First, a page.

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Service, disconnected

Military service should be open to anyone willing and able to do the job

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Long ago and far away overseas, while serving in the Army in the early 1960s, I witnessed something in the name of “military justice” that angered me and turned my stomach. It still does.

I served in Asmara, Eritrea, on an Army Security Agency post called Kagnew Station and was an Army broadcaster with the Armed Forces Radio and Television Service.

It was a small post, maybe 3,000 men, and it didn’t take long before most people knew or at least recognized just about everybody there. And in the nearly two years I spent at Kagnew, I can safely say I really did know most of the folks there, and the units they were with. It was easy—we all frequented the same base clubs, bars, PX, Class 6 store, movie theater, barber shop, etc., and had many of the same mandatory training sessions.

And while we weren’t all great friends, mostly we got along and co-existed as well as can be expected, even though we were a mixed lot of Army, Air Force, and Navy personnel.

Back then, few people outside of the military had any idea the post even existed, and there was good reason for that. Its main mission was to serve as a secret “listening post” for shortwave traffic between Africa and the Mideast, and it was located at the top of a mountain well over 5,000 feet high—perfect for the antenna fields manned by the military and staffed by the engineers, communications specialists, and linguists of the three services. The base and the land under the antenna fields were leased from the Ethiopian government, then headed by Emperor Haile Selassie.

One day, while walking up to the EM Club for a brew after my on-air shift, I saw two armed Military Police guys hurrying along with a man in handcuffs and shackles between them, and the man in the middle was red-faced, perspiring heavily, and obviously very upset. His eyes were cast down on the ground, but as I passed, he looked up at me, and I realized I knew the man. He had been on the base almost four years, much longer than me.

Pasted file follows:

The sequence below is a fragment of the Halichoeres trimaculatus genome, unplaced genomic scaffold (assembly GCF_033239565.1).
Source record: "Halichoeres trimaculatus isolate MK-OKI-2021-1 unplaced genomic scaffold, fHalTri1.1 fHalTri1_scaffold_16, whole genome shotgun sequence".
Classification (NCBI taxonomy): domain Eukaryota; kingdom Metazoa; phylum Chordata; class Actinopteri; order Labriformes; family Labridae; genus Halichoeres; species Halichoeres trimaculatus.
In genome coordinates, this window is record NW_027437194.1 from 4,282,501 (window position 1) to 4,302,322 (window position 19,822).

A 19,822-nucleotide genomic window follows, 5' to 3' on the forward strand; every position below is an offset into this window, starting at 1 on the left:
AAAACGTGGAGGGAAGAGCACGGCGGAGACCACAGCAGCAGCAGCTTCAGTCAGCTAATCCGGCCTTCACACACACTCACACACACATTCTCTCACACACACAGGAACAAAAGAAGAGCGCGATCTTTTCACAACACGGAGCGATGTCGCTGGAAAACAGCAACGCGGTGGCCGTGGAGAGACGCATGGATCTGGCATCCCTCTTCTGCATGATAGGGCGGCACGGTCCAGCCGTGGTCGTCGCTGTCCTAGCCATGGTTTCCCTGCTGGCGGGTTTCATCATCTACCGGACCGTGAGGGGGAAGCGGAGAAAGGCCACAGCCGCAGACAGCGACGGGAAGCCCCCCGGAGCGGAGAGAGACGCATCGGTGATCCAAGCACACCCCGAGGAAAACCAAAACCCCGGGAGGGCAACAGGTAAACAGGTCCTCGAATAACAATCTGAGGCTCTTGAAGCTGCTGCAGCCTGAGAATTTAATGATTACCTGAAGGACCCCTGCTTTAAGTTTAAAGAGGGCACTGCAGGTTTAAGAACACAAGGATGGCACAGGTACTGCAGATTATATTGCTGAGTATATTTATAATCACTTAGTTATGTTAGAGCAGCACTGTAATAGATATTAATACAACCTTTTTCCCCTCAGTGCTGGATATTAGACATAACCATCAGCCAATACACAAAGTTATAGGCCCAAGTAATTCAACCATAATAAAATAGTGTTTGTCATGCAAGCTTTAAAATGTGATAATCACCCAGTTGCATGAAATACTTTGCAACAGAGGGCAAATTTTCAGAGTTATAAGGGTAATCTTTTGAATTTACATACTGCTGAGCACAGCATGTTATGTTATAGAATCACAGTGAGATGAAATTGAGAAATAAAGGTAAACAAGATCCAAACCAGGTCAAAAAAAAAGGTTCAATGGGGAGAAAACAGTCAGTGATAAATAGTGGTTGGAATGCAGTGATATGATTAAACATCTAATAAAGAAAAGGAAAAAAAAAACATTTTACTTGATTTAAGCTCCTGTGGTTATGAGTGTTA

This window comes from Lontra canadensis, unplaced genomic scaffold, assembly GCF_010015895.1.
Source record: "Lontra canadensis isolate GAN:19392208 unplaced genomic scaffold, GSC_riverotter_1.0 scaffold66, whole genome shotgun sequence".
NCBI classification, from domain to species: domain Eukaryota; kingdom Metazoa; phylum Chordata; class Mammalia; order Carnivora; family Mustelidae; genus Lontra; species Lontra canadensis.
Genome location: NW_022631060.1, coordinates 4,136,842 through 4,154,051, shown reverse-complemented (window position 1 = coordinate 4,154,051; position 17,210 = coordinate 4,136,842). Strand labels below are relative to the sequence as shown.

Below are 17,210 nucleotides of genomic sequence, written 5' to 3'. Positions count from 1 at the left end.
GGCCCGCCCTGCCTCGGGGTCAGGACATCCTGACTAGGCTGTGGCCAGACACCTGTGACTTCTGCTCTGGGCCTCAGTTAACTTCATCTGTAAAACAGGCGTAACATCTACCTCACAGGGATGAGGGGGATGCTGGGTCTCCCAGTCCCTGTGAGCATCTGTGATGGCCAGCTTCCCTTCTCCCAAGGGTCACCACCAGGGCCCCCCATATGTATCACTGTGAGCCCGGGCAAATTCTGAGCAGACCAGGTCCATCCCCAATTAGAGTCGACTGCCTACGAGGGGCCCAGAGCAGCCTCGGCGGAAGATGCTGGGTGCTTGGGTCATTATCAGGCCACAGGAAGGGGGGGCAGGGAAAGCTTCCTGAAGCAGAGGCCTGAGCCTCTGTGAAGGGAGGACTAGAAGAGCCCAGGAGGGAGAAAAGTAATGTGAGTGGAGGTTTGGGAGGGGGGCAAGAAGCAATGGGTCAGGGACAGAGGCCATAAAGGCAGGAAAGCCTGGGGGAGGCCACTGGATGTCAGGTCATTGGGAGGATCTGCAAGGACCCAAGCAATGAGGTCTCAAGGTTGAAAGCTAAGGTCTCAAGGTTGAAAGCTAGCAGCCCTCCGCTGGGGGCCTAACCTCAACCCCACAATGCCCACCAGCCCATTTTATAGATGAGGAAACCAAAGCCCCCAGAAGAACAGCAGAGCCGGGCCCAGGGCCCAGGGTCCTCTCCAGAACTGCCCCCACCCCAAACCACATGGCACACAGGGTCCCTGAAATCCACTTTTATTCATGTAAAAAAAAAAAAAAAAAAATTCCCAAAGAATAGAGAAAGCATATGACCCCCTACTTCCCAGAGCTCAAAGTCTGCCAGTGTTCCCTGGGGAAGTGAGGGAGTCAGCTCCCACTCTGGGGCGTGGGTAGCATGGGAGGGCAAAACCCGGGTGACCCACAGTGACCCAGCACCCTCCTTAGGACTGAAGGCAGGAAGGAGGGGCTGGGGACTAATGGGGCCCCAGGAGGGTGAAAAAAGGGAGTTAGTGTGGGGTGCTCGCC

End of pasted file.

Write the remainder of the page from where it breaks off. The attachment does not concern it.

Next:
The job he had wasn’t for a career soldier. It was just another grunt job, like thousands of other MOS (Military Occupational Specialties). And this guy was an affable individual, always smiled and said “hi” when encountered on base, and seemed harmless enough.

What could he have possibly done to get arrested and sent to the stockade? I couldn’t imagine, so when I got to the club, I went over to a military police friend and asked what it was all about.

“Didn’t you hear?” he said. “They caught him in the shower room with the chaplain’s assistant, and they were doing things men don’t do to each other.”

I was incredulous. “So what happens now?” I said.

“He’s all done with the Army,” said my friend. “He’ll be busted out of the Army on a Section 8, and get a dishonorable discharge. That’s

what happens to guys like that.”

I couldn’t believe it. The guy was just a few short weeks away from going home after a four-year tour of duty, had hurt no one, had revealed no secrets, had stolen nothing, had served honorably and ably—and now he was facing a dishonorable discharge because he was homosexual? The brass couldn’t just say don’t get caught again, these are the rules, don’t say we didn’t warn you—and let him leave the service in an honorable way and with an honorable discharge?

Well, no, they couldn’t—or at least they didn’t.

The man was court martialed and convicted of behavior unsuitable for a member of the Armed Forces and was sent back to the United States for dismissal from the Army under a dishonorable discharge, which, of course, will follow you around for the rest of your working life.

During the remainder of my tour, my friends and I had numerous discussions about this action on the part of the military, and to a man, we were all in agreement: It was unjustified, it was mean-spirited, it was harsh, and it was wrong.

I still feel that way to this day, and “Don’t Ask, Don’t Tell” doesn’t make serving under those rules and conditions any better now than it ever did.

Time to do away with this stupidity, once and for all.

Serving in the military, especially with two wars going on, is an honorable and admirable calling.

In my humble opinion, such selfless and voluntary service should be open to everyone and anyone willing and able to do the job. Bar none.

John Winthrop is an Army veteran who has more than 20 years experience as a news reporter, editor, and news director at WBZ-TV in Boston, KRON-TV in San Francisco, KCOY-TV in Santa Maria, and several other television and radio stations. He resides in Cayucos with his cat, Smokin’Joe. Send comments to the editor at econnolly@newtimesslo.com.

-- John Winthrop - Cayucos

-- John Winthrop - Cayucos

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